Review "Who's Afraid of Virginia Woolf?": YOU Should Fear Missing This Show!

Steppenwolf Theatre presents

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WHO'S AFRAID OF VIRGINA WOOLF?
At 1650 N. Halsted
Written by Edward Albee
Directed by Pam MacKinnon
Tuesdays through Sundays at 7:30pm
Saturdays and Sundays at 3pm
Buy Tickets
Running Time:  Three hours and fifteen minutes with two intermissions

Reviewed by Katy Walsh

'Hump the Host' and 'Get the Guest' are not bored games for drinkers.  At Martha and George's house, participants are forced to play.  The rules of the game are ever changing.   The only defense is to get liquored up.   Steppenwolf Theatre presents WHO'S AFRAID OF VIRGINA WOOLF?  Pulitzer Prize and Tony-Award winning playwright Edward Albee pours a generous round of marriages on the rocks.   Martha's father is the college president.  Martha's husband is a history professor.  Martha's target is the new biology professor.  Martha's competition is the guy's slim-hipped wife.  Martha's biggest obstacle is George.  In a continuous tit-for-tat, Martha and George attack each other with sniper expertise.  With twenty plus years of wedded dysfunction, there are no lovers' quarrels.  WHO'S AFRAID OF VIRGINIA WOOLF?  is a spat that splats into a super-mega smack-down.

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Albee magnificently balances his characters between absurdly horrible and vulnerable.  The dialogue is deliciously clever and wicked.  The stories within the story are realistically true and illusion.  Under the direction of Pam MacKinnon, the talented ensemble sees how far to go and goes farther.  Tracy Letts (George) and Amy Morton (Martha) spar with escalating accuracy.  It's a playful jab, a mean right hook and then an unexpected sharp knee to the groin.  Letts and Morton uninhibitedly flaunt their personal disdain for each other.  Letts is especially exceptional going from shrew-pecked victim to instigator of mean-spirited entertainment.  A red-faced Letts is perversely gleeful in his understated rage.  Morton rants 'loud and vulgar' as she spirals out-of control without George's interference.  Morton's aftermath is poignant defenselessness.    The butt of much abuse, Carrie Coon (Honey) slurs with intoxicating hilarity.  Madison Dirks (Nick) charms with polished despicability playing to win.   The barbed banter brays with quotable quenching absurdity.  The trashed trash talking is straight-up enthralling.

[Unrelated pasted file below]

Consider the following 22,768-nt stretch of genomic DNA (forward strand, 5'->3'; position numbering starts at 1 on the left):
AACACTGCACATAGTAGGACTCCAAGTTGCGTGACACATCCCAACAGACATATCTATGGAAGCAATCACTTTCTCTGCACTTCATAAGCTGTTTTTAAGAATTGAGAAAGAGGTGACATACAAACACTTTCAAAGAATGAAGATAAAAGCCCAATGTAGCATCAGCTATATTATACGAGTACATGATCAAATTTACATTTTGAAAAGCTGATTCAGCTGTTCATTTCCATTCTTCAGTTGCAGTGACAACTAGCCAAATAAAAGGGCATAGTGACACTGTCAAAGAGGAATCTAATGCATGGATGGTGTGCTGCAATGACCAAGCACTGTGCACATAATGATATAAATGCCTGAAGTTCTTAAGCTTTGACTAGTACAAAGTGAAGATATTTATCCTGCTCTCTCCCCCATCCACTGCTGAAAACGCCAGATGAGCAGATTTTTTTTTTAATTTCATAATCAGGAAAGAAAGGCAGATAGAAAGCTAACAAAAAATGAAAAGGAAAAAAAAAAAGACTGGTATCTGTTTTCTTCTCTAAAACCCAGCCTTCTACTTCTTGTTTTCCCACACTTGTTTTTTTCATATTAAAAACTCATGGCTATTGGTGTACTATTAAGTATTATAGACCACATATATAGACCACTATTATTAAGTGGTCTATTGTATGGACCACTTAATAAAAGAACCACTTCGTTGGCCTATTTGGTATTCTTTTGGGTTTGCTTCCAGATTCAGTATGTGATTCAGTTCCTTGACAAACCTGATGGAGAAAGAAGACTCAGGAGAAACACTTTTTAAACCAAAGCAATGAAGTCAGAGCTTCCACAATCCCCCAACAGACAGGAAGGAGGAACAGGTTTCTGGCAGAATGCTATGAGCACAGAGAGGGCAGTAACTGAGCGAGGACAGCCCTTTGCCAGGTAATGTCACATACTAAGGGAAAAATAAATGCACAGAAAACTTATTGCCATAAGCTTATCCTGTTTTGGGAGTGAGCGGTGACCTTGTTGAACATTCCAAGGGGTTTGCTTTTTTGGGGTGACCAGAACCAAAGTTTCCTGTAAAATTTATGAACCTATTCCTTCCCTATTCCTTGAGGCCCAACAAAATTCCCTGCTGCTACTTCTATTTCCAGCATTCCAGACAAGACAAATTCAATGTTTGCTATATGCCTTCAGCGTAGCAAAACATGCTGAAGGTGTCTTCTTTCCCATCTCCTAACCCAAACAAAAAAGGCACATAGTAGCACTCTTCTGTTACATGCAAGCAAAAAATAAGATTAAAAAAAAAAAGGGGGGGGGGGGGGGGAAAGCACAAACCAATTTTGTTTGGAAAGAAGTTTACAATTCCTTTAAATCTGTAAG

'What a dump?' Scenic designer Todd Rosenthal uses details to furnish an authentic look.  Door chimes, a lead glass foyer window, a dark walnut staircase, the special touches suggest an older, established house.   Heaps of magazines and books and discarded glasses litter for a lived-in homey look.   It's picture perfect for sharing an after-party libation with newcomers.  That illusion adds a layer of deception to the war games already in progress.  The house is a camouflaged bunker under fire.   Liquor numbs the pain between attacks.   Under the influence of Albee, this fifty-year old aged show served neat with MacKinnon, Letts and Morton has an unforgettably, smooth finish for even the most discriminating palate.  WHO'S AFRAID OF VIRGINIA WOOLF?  The only fear YOU should have is missing last call!

A man with a critical nature, Joshua Volkers describes the show with 'Phenomenal!'

 

SPECIAL NOTE TO CELL PHONE USERS:  I'm tired of hearing theatres request cell phones be turned off.  Because what kind of idiot would leave their phone on during a live performance?  In the last couple of months, two idiots have had phones ring during pivotal scenes including my WHO'S AFRAID OF VIRGINIA WOOLF?  You are not only horribly disrespectful to the actors, you break the connection for the audience.  In Martha's words, 'You make me puke!'  If you can't be responsible, leave your phone at home, 'cluck'!

Production photo courtesy of Michael Brosilow.

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  • Got my tix for February. I will leave my phone at home.

  • What size shoe do you think Amy Morton wears? 13?

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